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Sheehan 1

Kimball Sheehan

Ms. Akers

Honors English 9

20 October 2017

BAIL Essay

Moses is an honorable prophet in the Old Testament. He is found in the stories Exodus,

Leviticus, Numbers, and Deuteronomy. Moses led the Israelites to the Promised Land, and, for

this act, he is well-respected. Throughout the Old Testament, Moses suffered. He suffered in

order to lead the Hebrews to the Promised Land. Additionally, he suffered because of his

devotion to God. Lastly, he suffered because he made the Hebrews lives easier by freeing them

from slavery. Mosess sufferings were significant because they allowed the Hebrews to start a

new life and to build an empire.

Throughout his lifetime, Moses suffered in order to lead the Hebrews to the Promised

Land. Examples of his suffering included the arduous journey through the desert, the

challenging mediation between God and the Hebrews, and the fasting for forty days. He rescued

the Hebrews out of Egypt, where they were slaves, and he guided them to the Promised Land

that God spoke of. Before the Hebrews left Egypt, there were complaints and doubts: Is it

because there are no graves in Egypt that you have taken us away to die in the wilderness?

(120). This protesting behavior continued throughout the journey to the Promised Land. Moses

continually reminded the Hebrews of the covenant God made with them. He reminded them of

what lay ahead: a place for them to settle, where they would prosper.
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Along the journey, the Hebrews also disobeyed God. While he was communicating with

God on Mount Sinai, Aaron and the Hebrews created a golden calf that they would worship:

These are your gods, O Israel, who brought you up out of the land of Egypt! (135). This

immoral act disobeyed the First and Second Commandment. When God heard the news, He was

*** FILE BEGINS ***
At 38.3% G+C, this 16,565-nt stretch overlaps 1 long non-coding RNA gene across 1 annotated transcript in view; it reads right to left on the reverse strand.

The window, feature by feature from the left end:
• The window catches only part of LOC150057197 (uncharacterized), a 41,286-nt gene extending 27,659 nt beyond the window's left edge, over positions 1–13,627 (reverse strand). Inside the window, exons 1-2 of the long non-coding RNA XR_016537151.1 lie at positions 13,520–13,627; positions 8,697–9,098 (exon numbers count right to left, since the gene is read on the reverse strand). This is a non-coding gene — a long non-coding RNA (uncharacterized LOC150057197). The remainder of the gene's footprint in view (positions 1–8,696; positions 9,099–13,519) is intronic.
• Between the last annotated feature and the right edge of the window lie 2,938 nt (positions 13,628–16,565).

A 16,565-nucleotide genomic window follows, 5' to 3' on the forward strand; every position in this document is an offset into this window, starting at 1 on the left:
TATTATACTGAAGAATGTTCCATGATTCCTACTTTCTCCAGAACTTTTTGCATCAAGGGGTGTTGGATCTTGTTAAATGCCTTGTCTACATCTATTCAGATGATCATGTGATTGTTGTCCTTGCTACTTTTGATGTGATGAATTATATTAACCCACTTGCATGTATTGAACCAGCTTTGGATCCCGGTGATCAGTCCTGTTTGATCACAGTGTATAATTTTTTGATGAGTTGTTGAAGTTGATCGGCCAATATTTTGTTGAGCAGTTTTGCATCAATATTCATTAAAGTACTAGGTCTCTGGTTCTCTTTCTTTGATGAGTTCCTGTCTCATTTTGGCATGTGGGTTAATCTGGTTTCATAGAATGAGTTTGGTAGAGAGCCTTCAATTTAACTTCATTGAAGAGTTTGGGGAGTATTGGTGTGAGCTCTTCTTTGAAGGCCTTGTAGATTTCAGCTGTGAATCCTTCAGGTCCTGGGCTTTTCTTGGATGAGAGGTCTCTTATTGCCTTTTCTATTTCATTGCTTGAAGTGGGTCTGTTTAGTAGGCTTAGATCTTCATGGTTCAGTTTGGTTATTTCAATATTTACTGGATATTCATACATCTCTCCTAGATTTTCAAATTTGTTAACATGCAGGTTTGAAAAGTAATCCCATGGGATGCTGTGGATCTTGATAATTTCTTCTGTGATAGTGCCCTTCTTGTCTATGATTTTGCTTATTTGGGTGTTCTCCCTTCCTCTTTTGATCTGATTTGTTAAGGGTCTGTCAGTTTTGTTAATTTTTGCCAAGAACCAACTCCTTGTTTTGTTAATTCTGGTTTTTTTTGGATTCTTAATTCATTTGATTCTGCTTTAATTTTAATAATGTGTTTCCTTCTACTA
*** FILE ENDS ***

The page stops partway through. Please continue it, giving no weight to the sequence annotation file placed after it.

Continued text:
infuriated, but Moses pleaded for atonement. However, there was a severe punishment: And he

was there with the Lord forty days and forty nights; he neither ate bread nor drank water (137).

By fasting, Moses provided the Hebrews with Gods forgiveness, so that he could lead them to

the Promised Land. He agreed to free the Israelites from slavery because he obeyed God and

understood Abrahams covenant with Him. Moses spent the majority of his life attempting to get

the Hebrews to the Promised Land, even if he had to suffer along the way.

Moses was loyal to God and his religion. Throughout his life, he was given several

opportunities to lose faith in God. When God requested that Moses free the Israelites from

Egypt, he was hesitant: Who am I that I should go to Pharaoh, and bring the sons of Israel out of

Egypt? (112). Even though he doubted God, he eventually agreed to save the Hebrews from the

Pharaoh and lead them to the Promised Land. This act depicts his devotion to God. Over time,

Moses learned to put faith in God and to believe in Him. He could have lost hope numerous

times during the journey in the desert. When the Hebrews were punished for creating a new god,

Moses had to suffer as well. Even though he did not take part in the worshipping of the golden

calf, he had to experience the punishment, and he did so without complaining or losing his faith

in God. Moses was a devoted follower of God, even when others around him were not.

Moses made the Hebrews lives easier and more pleasurable. Through the Lord, he

rescued the Hebrews from slavery: Then Moses, stretched out his hand over the sea; and the
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Lord drove the sea back by a strong east wind all night, and made the sea dry land, and the

waters were divided (121). He accompanied the Hebrews out of Egypt, and they were freed

from slavery. Even when he made their lives better, there were still protests from the Hebrews:

Would that we have died by the hand of the Lord in the land of Egypt, when we sat by the

fleshpots and ate bread to the full; for you have brought us out into the wilderness to kill this

whole assembly with hunger (128). Moses responded to the murmurings of hunger by providing

them with manna and quails, and the people were very grateful. The Hebrews were doubtful and

ungrateful, during the journey through the desert. Moses continually reassures them that God is

watching over them, but they continued to question whether leaving Egypt was the best option.

Although the Hebrews might not have realized during all aspects of their journey, Moses made

their lives far better than the slavery that they left behind. When the Hebrews arrived in the

Promised Land, they built an empire. Mosess kindness and selflessness enabled the Hebrews

to thrive and live in comfort rather than slavery.

Moses suffered in order to make the Hebrews lives easier. He experienced pain in order

to lead the Israelites to the Promised Land, and he suffered because of his faithfulness to God

and his religion. Mosess sufferings were the key principles that allowed the Hebrews to begin a

new life and form an empire.